Queen Latifa’s ‘Bessie’ shows powerful, vulnerable, bisexual woman of color in roaring 1920′s America
In 1993, Queen Latifah released the song ‘U.N.I.T.Y.’.
It won her a Grammy and was her most commercially successful song to date. In that same year, Living Single premiered on FOX. A series, created by Yvette Lee Bowser (A Different World), which starred Queen Latifah and followed six African-American twenty-somethings living in a brownstone in Brooklyn. She was 23-year- old.
This was one year after she had been offered the role of Bessie Smith in a biopic about the late, great Blues singer.
Bessie premiered on HBO on May 16, 22 years later.
Written and directed by Dee Rees (Pariah), the film not only tells Bessie’s story, it breathes life into her.
Between Rees’ honest writing and Latifah’s strong performance, the viewer gets the opportunity to see a black woman in a way she’s not often seen in mainstream media, as wholeheartedly, unapologetically herself. Fearless and vulnerable, Queen Latifah is Bessie Smith.
Bessie is a star and an artist, but she is also a mother, sister and best friend. She’s also an addict, a survivor, a bisexual woman of color and refuses to accept the expectations of her set by anyone. She is conscious of the world she lives and how her identity is rooted in that, but it does not control who she is. Her story is hers alone.
Rees’ writing does not allow for any generalizations of the black female experience, but tells a singular story that resonates with a broad audience because of its many dimensions. Bessie confronts members of the Klu Klux Klan who show up at a show in North Carolina. Once they leave, she goes right back to Preachin’ the Blues because she is strong in who she is.
She breaks down when she loses her son because she knows pain and loss intimately. It is the parts of her that are not explicitly stated, but inferred because of Dee Rees’ storytelling and Queen Latifah’s talent, that allows Bessie’s life to affect others.
Latifah’s character is a strong black woman not because she can take a hit, or because she has struggled so much that she is emotionally stunted (both of which are portrayed brutally in the film). But Bessie is a strong character because her story is intersectional.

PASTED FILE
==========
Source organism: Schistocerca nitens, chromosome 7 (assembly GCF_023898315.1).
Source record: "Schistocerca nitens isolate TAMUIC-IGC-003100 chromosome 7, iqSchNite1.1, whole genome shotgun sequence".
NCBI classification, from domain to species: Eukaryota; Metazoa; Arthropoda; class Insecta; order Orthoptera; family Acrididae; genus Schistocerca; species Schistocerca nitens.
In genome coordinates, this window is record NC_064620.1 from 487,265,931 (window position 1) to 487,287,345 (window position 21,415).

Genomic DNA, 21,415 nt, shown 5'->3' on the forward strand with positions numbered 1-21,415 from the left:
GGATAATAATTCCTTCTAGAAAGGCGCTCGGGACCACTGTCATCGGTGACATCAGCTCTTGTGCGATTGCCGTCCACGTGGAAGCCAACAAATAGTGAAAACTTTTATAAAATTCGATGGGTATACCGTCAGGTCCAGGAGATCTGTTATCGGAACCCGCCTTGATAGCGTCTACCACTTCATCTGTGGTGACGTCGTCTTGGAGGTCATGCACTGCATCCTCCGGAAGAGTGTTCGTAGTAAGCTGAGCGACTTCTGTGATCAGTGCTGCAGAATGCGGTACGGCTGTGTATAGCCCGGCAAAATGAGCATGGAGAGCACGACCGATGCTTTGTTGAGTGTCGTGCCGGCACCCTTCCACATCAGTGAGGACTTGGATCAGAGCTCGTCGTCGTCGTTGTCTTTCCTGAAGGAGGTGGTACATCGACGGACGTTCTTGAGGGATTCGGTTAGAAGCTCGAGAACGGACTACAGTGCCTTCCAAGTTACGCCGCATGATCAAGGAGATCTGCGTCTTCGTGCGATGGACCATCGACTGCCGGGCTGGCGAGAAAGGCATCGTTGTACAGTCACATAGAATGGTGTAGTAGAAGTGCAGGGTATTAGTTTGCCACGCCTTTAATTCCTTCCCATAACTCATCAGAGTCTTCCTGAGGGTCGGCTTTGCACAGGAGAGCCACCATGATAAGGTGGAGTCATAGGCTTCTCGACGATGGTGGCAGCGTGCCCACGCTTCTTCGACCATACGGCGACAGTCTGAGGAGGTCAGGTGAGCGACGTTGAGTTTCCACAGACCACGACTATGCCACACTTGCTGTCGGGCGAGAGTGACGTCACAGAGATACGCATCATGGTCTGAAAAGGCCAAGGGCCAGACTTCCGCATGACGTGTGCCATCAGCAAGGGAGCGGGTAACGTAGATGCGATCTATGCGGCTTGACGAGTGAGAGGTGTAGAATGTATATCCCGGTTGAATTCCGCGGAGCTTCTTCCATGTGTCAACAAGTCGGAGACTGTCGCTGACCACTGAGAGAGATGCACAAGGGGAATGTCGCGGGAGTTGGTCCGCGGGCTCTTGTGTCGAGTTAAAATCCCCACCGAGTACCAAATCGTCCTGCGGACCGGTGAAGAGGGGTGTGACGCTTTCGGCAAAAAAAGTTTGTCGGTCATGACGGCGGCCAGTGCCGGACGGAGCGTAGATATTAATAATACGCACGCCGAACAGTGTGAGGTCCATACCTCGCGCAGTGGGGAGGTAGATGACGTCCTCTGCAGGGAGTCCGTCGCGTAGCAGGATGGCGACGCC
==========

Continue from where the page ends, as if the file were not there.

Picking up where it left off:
It addresses how all of the aspects of her identity have made her who she is without allowing any one aspect too over power over how her story is presented. The whole of her identity is always more important that the individual sectors of it.
The fact that she is lying in bed with one of her partners, who is a woman, does not make them shy away from discussing race. Two black women, Bessie and Lucille (Tika Sumpter), lie next to each other discussing the fetisization of dark skin following a scene featuring the ‘brown paper bag test’ in which Bessie dissmisses an aspiring back up dancer because her skin is lighter than a paper bag.
Latifah’s choice to play a bisexual black woman artist living in the 1920s gives a voice to so many who go underrepresented. The way that it is written shows Dee Rees’ brilliance. The execution and the life that is given to Bessie’s story shows Queen Latifah’s understanding that this sort of representation is extremely important.
Anyone familiar with Rees’ 2011 coming of age film Pariah, which tells the story of a young black girl from Brooklyn balancing family, friends and learning to embrace her identity as a lesbian, knows her characters do not satisfy stereotypes or fit molds.
She is able to craft incredibly strong characters whose lives do not revolve around a single aspect of their identity, but address all of them in a way that is believable and true to their humanity.
“Actually, its pretty simple. Call them whatever they want to be called.”June 30, 2015
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